LCD Soundsystem – Shut Up And Play The Hits
Shut Up And Play The Hits will most likely bring fans of LCD Soundsystem to tears at least once. The band’s music has always been equal parts hilarious, depressing and affecting, and with such a highly-charged subject matter, anyone who likes the band enough will find it an intensely emotional experience.
But even those who’ve only dabbled in the band’s back catalogue (You might know Daft Punk Is Playing In My House, All My Friends, or Losing My Edge) will appreciate Murphy’s deadpan humour, his vitality and dedication, and most of all his honesty. Every word that comes out of his mouth during the film — just as in his lyrics — has been thought through at length, and is delivered just as carefully. Read the full review on The Wired UK
Tame Impala – Lonerism
If their debut was any indication, Tame Impala’s second full-length, Lonerism, will once again be compared to albums from the late 1960s and early 70s. But if their intent was to make a record that sounds like it came from that era, they’ve failed and ended up with something more fascinating. Sure, there’s merit to the countless groups and scenes that seek out the right tube amps and compressors and microphones in order to create flawless period pieces. They’re often called “revivalists,” even though the actual term is wasted on them. Are they really breathing new life into this form by keeping it cryogenically frozen in ideas nearly a half-century old? Tame Impala prove far more exciting because, by maximizing the use of the available technology, they tap into the progressive and experimental spirit of psychedelic rock, and not just the sound. Read the full review on Pitchfork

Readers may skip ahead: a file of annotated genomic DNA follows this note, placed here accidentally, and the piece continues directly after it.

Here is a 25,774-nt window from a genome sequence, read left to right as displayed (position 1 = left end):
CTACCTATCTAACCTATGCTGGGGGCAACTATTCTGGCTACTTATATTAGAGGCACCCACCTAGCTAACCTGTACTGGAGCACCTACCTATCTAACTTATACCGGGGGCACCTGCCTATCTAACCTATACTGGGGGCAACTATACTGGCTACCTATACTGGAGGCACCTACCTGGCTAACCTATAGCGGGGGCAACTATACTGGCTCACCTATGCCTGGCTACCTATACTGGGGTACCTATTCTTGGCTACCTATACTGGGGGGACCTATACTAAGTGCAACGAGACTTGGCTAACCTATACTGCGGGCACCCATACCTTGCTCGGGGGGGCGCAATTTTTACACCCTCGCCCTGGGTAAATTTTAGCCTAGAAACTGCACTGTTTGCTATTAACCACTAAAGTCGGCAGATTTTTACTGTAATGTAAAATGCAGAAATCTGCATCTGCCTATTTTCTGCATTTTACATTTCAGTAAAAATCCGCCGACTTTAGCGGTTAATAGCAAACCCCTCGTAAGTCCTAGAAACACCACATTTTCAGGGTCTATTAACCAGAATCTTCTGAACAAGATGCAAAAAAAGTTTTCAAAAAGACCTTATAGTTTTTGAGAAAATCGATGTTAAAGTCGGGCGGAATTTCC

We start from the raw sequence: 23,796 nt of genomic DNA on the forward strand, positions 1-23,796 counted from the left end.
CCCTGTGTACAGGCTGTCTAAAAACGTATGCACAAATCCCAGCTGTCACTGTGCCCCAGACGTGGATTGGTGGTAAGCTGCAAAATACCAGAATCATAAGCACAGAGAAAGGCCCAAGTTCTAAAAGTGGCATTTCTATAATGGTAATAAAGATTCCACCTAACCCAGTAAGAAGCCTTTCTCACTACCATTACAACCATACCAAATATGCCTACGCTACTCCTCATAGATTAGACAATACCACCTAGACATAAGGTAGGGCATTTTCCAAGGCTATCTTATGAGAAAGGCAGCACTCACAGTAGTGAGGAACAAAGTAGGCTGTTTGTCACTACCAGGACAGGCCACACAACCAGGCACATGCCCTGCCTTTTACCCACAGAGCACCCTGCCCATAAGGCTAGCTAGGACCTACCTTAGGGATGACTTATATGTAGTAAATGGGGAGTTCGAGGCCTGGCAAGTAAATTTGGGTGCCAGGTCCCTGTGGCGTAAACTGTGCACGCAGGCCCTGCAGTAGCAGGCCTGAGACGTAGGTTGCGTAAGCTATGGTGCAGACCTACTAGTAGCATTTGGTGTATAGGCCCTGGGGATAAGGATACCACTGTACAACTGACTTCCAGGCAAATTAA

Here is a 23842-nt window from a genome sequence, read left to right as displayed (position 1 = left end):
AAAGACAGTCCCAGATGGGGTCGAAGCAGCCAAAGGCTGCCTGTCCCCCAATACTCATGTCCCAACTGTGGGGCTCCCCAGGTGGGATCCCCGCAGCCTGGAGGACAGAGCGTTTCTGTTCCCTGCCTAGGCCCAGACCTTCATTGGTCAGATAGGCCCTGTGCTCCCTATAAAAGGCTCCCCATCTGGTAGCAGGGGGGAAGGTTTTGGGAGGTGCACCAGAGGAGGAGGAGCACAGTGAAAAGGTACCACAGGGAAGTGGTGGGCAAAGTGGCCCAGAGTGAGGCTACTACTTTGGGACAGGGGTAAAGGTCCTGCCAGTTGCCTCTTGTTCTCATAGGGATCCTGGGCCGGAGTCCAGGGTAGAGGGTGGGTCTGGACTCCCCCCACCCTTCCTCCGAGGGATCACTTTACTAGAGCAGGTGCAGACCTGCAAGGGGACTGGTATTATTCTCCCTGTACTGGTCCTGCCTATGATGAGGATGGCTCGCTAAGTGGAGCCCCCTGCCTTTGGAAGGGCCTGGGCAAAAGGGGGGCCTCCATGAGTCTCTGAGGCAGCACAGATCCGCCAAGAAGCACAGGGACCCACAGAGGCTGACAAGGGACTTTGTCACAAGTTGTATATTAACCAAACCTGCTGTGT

Ty Segall – Twins
In the tradition of Lemons and Melted, which each had ballads alongside searing garage punk, the new album doesn’t have a unified focus. With the exception of frenzied, shredding highlight “You’re the Doctor”, there’s nothing especially aggressive. “Gold on the Shore” is his acoustic-driven, folky, sentimental love song. Then there’s “The Hill”, the bleary psych track where Segall’s voice recalls John Lennon’s on “Tomorrow Never Knows”. (The track also features some beautiful vocals from Thee Oh Sees’ Brigid Dawson.) There are familiar elements from Segall’s backlog in play, like that specific fuzz guitar tone, which is something like his trademark at this point, and some two-minute songs– a number that’s especially apparent on his recent Singles collection. Those bite-sized singles pop next to lengthier tracks like “Ghost”, the slower stoned jam, or the romantic and apocalyptic closer “There Is No Tomorrow”. With each new song, hook, idea, and tone, it’s increasingly clear that Twins doesn’t fit in any one box. Read the full review on Pitchfork